San Francisco's "Other" Railroad
When discussing railroads owned by the City of San Francisco most people only think of the Municipal Railway (Muni) that we're all so familiar with. But did you know that there was another railroad with 68 miles of track built and operated by the city? That's right, in 1915, just three years after the opening of the Municipal Railway, San Francisco began construction on the Hetch Hetchy Railroad (HHRR), which was used to service the O'Shaughnessy Dam in the Sierra Nevada Mountains during and after construction.
This shot shows a modified White Motor Coach used for passengers on the HHRR. This coach, HHRR #19, is very similar to the ones that Muni used on its earliest bus lines. One can still see the coach at Railtown 1897 State Historic Park in Jamestown, CA.
Motor Coach 19 Modified for Use as a Car for Hetch Hetchy Railroad Outside Geary Carhouse | January 22, 1920 | W6337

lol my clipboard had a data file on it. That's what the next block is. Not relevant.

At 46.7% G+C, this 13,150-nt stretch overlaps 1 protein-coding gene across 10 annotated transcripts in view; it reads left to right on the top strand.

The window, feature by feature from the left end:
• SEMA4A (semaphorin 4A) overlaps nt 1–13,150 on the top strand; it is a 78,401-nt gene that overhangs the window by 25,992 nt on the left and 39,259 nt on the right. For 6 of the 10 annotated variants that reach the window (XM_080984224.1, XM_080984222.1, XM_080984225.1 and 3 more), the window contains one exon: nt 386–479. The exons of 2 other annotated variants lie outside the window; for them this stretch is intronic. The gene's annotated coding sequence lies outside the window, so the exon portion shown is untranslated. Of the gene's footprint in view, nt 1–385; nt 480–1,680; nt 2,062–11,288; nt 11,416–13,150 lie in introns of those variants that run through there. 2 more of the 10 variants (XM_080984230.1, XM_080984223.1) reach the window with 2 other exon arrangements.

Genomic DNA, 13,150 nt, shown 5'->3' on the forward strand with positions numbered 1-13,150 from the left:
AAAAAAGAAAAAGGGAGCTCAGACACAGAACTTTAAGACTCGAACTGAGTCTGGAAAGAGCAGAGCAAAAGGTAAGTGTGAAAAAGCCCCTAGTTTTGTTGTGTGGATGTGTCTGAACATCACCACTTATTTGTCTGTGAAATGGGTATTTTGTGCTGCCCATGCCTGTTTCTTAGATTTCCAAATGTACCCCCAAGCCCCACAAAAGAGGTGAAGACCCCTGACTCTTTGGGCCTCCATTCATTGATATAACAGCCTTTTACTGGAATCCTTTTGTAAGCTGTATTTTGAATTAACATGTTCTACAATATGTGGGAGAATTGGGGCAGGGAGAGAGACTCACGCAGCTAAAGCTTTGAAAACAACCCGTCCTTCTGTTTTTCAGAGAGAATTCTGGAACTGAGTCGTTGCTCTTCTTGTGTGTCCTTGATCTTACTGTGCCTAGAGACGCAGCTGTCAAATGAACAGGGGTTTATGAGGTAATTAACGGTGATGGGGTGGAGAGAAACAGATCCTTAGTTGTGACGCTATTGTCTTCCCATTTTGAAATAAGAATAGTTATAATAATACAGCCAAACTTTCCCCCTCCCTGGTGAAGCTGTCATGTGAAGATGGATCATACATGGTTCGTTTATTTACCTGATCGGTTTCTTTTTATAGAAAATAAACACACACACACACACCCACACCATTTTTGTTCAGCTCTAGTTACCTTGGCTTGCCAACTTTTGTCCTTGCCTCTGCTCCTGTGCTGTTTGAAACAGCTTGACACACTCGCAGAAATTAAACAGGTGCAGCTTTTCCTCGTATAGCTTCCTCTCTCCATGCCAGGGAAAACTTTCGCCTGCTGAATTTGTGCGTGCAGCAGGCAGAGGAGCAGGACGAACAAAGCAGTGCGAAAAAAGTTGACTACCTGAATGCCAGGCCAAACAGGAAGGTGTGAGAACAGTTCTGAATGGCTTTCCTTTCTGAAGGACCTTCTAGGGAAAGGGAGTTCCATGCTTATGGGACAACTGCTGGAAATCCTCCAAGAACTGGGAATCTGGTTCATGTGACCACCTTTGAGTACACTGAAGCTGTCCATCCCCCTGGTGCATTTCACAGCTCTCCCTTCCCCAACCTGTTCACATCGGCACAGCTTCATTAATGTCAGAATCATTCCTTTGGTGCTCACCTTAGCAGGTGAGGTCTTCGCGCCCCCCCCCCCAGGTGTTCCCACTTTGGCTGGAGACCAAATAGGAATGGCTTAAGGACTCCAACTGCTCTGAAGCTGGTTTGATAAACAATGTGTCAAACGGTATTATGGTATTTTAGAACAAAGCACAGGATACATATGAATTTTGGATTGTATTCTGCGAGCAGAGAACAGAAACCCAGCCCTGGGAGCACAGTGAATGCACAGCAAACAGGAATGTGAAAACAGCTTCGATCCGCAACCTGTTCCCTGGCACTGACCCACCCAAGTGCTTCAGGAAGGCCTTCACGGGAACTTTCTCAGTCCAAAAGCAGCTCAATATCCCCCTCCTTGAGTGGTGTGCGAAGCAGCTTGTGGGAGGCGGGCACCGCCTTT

Between 1918 and 1925, the San Francisco Public Utilities Commission built O'Shaughnessy Dam to create the Hetch Hetchy Reservoir, which provides drinking water and hydroelectric power to San Francisco and other Bay Area municipalities. The construction of the dam was a massive undertaking and it necessitated a reliable means of transporting supplies, equipment and people to and from the site, a feat that was only possible with a railroad. The steep terrain and tight passes meant a very slow and difficult climb from one end of the line to the other, with the HHRR topping out at 5,064 feet over Poopenaut Pass.
In addition to hauling tons of materials during the construction, the HHRR ran excursion trips for San Franciscans to visit the work site and review the structure their money was paying to build. For about $30, passengers could leave the city Friday afternoon, travel overnight to the Central Valley, where they would transfer to the HHRR on Saturday morning for the climb into the mountains. After a visit to the dam and a stay in a nearby cabin camp (room and board included in the fare), visitors returned to San Francisco to arrive in time for work on Monday morning.